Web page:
New homeless camp in Green Lake neighborhood frustrates, angers some

SEATTLE -- It doesn’t matter where you look in the Puget Sound, you can see the area’s growing homeless problem. Tent cities, makeshift huts, trash and debris littered everywhere.

Some residents in Seattle's Green Lake neighborhood say a new homeless encampment that just popped up about a month ago makes them afraid to leave their homes.

“There have always been kids around, a lot of families,” said neighbor Elijah Wilgis.

Family-friendly, multimillion-dollar homes, and walkable describe the Green Lake neighborhood. And then, one tent popped up on 5th Avenue.

“I was knocking on neighbors' doors, telling them we’ve got to get them out,” said neighbor Tiffany Hardy-Timm.

Within a week, about a dozen tents spilled over the greenbelt or the planting strip adjacent to the southbound lanes of I-5 across from the home on 5th Avenue NE.

”It’s a little distressing to see how quickly it sprang up,” said Wilgis.

Longtime resident Wilgis says the campers brought a bad element.

“There’s people strung-out, wandering around on drugs. Huge hordes of stolen goods, like bikes and mopeds,” said Wilgis.

One neighbor, we’ll call her Sally, doesn’t want the campers to know she’s speaking out.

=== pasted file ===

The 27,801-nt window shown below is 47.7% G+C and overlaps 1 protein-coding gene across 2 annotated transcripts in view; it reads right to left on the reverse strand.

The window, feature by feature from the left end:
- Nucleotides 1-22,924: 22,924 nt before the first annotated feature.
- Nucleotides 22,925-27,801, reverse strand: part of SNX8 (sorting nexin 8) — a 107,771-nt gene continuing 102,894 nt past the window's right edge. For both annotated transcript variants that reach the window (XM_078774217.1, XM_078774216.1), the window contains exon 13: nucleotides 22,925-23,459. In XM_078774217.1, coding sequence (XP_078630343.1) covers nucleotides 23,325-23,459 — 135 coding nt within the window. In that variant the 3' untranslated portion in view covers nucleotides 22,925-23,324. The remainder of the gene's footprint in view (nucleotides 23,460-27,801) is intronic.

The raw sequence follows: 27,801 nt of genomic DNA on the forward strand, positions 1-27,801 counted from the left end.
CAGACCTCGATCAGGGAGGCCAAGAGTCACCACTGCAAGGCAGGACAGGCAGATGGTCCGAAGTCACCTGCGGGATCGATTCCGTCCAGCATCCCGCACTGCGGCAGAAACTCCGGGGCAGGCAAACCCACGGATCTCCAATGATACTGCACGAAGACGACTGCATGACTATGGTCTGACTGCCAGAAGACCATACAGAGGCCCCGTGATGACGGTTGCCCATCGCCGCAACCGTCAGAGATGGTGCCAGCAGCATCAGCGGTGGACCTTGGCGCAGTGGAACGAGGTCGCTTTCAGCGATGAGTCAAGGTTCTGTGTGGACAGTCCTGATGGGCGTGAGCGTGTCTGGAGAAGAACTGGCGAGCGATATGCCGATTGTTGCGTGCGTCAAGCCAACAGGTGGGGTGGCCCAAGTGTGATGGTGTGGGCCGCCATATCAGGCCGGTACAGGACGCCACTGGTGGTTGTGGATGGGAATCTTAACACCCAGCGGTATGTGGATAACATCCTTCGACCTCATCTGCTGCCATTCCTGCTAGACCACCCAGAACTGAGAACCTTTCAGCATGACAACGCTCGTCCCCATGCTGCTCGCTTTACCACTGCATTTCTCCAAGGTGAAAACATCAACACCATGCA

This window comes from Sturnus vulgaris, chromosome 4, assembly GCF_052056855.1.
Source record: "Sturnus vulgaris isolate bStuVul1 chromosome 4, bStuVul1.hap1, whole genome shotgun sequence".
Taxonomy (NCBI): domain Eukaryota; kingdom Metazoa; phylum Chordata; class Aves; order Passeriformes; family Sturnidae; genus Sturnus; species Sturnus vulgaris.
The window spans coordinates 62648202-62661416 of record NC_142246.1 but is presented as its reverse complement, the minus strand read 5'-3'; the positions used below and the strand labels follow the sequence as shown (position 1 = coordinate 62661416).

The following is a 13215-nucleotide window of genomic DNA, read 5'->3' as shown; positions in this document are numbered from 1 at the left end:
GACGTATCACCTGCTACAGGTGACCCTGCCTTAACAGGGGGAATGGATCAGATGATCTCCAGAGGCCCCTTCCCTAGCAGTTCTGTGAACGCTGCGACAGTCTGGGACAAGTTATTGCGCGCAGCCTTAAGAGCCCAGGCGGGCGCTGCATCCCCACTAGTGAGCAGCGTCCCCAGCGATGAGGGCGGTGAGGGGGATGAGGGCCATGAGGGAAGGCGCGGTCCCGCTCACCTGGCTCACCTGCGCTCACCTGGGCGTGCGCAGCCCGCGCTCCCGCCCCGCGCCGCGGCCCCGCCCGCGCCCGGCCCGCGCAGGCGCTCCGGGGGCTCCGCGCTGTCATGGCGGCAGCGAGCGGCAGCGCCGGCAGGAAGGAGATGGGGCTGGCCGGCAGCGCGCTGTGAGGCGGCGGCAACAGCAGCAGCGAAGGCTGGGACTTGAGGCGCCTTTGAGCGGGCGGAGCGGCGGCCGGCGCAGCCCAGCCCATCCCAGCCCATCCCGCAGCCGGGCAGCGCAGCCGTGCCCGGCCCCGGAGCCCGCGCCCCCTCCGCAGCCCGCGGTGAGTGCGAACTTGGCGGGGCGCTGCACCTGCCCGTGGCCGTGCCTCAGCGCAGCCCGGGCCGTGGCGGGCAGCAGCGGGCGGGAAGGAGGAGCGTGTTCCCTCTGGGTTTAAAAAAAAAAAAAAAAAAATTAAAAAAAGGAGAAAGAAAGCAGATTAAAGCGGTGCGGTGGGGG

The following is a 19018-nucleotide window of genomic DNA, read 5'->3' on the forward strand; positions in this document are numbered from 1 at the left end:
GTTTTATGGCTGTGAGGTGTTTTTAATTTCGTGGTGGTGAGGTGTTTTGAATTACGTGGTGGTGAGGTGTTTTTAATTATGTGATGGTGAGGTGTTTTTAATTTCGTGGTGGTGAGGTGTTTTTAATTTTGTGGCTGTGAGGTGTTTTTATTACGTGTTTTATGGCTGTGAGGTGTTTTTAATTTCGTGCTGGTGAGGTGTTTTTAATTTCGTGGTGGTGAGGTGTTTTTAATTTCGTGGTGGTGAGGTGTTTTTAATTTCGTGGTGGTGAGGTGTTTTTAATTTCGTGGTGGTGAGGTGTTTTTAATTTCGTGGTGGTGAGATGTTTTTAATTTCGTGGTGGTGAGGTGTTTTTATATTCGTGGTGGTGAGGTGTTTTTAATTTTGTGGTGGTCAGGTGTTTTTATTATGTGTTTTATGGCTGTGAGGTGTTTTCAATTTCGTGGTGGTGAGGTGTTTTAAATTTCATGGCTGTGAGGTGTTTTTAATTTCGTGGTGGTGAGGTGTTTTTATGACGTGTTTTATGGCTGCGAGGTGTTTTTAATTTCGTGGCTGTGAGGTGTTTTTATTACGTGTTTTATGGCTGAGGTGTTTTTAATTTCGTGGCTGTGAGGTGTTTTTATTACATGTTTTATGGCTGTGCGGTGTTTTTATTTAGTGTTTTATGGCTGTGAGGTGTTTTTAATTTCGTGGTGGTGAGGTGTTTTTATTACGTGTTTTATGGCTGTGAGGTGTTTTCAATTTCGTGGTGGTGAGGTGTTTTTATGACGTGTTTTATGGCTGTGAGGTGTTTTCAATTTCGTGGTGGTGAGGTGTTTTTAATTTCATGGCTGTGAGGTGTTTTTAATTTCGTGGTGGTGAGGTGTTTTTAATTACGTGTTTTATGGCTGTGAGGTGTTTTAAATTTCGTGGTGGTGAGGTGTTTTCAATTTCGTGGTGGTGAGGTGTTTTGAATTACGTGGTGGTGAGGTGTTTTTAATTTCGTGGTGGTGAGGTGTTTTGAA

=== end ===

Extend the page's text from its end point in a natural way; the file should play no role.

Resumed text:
“My friend who lives blocks away caught one of them in their garage and his scooter had been stolen,” said neighbor 'Sally.'

Sally says she’s frustrated because one time the city gave her a $90 ticket for parking her car just over the sidewalk while the city isn't doing anything about the homeless encampment.

“Here’s a ticket and I had to pay it. And 50 feet away, other citizens are allowed to live on the sidewalk,” said Sally.

Homeless camper Justin says not all of them are bad.

“We definitely don’t condone vandalism, theft or drug use,” said Justin.

But Justin admits some of that is going on in the camp, but that’s just because people are people.

“I would imagine, just like there are in them houses. There are drug users and law violations anywhere you go. It just seems like here, there are no walls to hide behind,” said Justin.

As a recovering addict, neighbor Tiffany Hardy-Timm says she now feels for the campers.

“They’re trying to get their lives going forward. It’s really cool to see,” said Hardy-Timm.

Justin and many of the other campers were once living at other sites that the city of Seattle swept and forced them to move. The city’s Navigation Team offered them spaces in city shelters and opportunities to join some of the city-sanctioned tiny house villages. But Justin refused.

“When people say no to help, we can’t allow them to victimize those of us that are following the rules,” said Sally.

Two of the neighbors say they’re hoping for a change on the Seattle City Council and to elect council members who will take a different approach to the homeless problems. They’re thinking of organizing some kind of protest or event so that homeowners have more of a voice.

The city tells Q13 News it takes action against unsanctioned camps when there are safety concerns and typically won’t sweep the camp out just because people complain.